Thursday, Apr 24, 2014
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The youth are not stealing your jobs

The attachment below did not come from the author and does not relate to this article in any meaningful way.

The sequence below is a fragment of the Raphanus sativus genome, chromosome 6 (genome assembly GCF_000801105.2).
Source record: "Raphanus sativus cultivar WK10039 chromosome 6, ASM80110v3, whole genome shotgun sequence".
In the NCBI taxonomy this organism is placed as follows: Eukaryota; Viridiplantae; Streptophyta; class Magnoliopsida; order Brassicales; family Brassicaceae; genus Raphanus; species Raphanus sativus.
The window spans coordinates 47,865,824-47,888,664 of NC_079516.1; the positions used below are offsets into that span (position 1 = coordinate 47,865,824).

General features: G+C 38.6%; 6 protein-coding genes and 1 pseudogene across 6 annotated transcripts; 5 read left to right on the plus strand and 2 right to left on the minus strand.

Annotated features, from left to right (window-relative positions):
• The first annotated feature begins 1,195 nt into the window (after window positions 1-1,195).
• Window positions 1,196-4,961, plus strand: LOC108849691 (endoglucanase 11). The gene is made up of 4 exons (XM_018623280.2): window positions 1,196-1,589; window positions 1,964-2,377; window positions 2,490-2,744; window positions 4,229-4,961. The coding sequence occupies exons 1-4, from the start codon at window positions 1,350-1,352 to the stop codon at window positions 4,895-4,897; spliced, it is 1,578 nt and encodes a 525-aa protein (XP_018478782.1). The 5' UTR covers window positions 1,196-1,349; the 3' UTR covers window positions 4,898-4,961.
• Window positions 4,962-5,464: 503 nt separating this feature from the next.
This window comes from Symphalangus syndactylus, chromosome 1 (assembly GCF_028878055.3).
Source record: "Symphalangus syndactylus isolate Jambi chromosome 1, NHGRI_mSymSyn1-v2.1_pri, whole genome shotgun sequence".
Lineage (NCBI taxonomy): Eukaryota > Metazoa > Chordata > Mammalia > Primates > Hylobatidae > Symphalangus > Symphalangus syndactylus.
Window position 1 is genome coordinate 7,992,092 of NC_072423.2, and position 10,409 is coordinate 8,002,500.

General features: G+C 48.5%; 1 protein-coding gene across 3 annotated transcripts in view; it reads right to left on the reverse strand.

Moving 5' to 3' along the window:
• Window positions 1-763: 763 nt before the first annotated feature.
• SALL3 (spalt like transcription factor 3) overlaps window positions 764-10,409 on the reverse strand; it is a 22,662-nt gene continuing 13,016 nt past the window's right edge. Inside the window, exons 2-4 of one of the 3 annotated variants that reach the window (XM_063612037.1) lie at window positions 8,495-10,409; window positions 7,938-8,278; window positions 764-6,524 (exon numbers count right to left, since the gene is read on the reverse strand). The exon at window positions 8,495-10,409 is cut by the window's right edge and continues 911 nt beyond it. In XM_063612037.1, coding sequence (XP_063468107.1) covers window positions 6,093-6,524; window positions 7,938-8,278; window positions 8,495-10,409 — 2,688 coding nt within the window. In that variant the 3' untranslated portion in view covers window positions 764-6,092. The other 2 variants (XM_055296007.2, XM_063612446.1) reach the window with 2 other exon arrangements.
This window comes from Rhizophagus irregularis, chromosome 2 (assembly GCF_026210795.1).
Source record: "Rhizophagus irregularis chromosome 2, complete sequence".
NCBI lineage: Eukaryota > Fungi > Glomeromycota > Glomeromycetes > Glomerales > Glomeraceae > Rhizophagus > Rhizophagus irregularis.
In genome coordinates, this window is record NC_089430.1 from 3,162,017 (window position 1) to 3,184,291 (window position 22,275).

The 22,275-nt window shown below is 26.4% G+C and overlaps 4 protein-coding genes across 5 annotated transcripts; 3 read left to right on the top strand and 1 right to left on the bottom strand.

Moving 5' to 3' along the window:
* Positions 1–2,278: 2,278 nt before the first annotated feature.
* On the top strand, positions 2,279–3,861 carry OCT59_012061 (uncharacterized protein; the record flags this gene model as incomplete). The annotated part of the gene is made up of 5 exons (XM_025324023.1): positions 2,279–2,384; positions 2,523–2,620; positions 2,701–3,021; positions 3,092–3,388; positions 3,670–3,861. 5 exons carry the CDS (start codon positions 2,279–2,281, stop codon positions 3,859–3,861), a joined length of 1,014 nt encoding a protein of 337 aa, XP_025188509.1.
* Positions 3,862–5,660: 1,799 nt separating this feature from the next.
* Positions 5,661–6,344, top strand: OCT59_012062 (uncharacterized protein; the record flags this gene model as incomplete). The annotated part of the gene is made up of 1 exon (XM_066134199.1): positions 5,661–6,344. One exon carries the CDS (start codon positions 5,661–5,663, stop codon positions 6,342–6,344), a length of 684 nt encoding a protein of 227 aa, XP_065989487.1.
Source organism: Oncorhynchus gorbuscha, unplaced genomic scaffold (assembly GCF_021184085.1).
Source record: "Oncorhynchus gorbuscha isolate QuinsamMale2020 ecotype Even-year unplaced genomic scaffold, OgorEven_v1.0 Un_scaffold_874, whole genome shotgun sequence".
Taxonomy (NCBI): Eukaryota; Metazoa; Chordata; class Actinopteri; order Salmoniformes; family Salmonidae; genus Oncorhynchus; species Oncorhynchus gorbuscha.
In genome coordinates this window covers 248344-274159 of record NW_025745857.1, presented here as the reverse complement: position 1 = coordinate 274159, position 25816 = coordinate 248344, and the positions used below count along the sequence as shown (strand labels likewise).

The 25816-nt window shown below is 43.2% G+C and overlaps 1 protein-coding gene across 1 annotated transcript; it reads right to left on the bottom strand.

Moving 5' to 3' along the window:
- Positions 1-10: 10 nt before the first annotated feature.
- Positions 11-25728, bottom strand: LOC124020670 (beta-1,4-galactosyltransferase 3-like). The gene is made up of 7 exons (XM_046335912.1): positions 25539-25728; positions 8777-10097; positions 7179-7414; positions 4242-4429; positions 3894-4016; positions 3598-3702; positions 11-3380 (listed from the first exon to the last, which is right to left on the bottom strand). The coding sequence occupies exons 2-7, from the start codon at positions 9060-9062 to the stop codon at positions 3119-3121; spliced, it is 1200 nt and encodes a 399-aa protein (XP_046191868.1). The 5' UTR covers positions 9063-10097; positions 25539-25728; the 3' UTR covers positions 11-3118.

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I've been making the mistake of keeping up with my Facebook news feed. As a result, I'm mentally and emotionally exhausted from the endless number of posts with atrocious spelling and grammar errors, gripes about things beyond our control, gripes about things in our control we refuse to fix and, of late, the influx of posts about "the youth stealing our jobs."Sigh.Here's the thing: I know a lot of people of varying ages and educational backgrounds who have been laid off from jobs, including me. Some were beyond competent and were the victims of a bad economy and evolving industries; some probably didn't work hard enough to keep their jobs.But none of them had their job "stolen by the youth." Yes, we are generally paid less than our predecessors and do twice the amount of work. That doesn't mean, however, employers are rushing to fire experienced employees and substituting those of us fresh out of college who are fairly well educated but lacking defining life experiences.Anybody can memorize information out of a book or online, so there's definitely something to be said for life experience. It took me 10 months out of college to land a job in my field, despite having a pretty impressive amount of field experience under my belt for someone my age. Every job rejection came with an apology along the lines of, "Sorry, but why would we hire you when we have older journalists with 25-plus years of experience working in the field that we can hire instead?"That doesn't sound like youth stealing jobs to me.I think the key to keeping your job in a world constantly evolving because of new knowledge and technological advances is to be smart enough to keep up with the changes in your industry and to evolve accordingly. You don't just go to school for four or more years and then do little on-the-job training and think you're set for life. Education is a lifelong task, my friends. In just a few years I'll be competing against much younger versions of myself; people striving to learn what it takes to succeed in my industry that "the kids" have known since their tiny little fingers first started playing baby games on iPads. I, however, won't be complaining about them. They have just as much right to a place in the workforce as I do. I'll just have to keep evolving with the times and proving to my employers why both my education and my experience is an asset to them.

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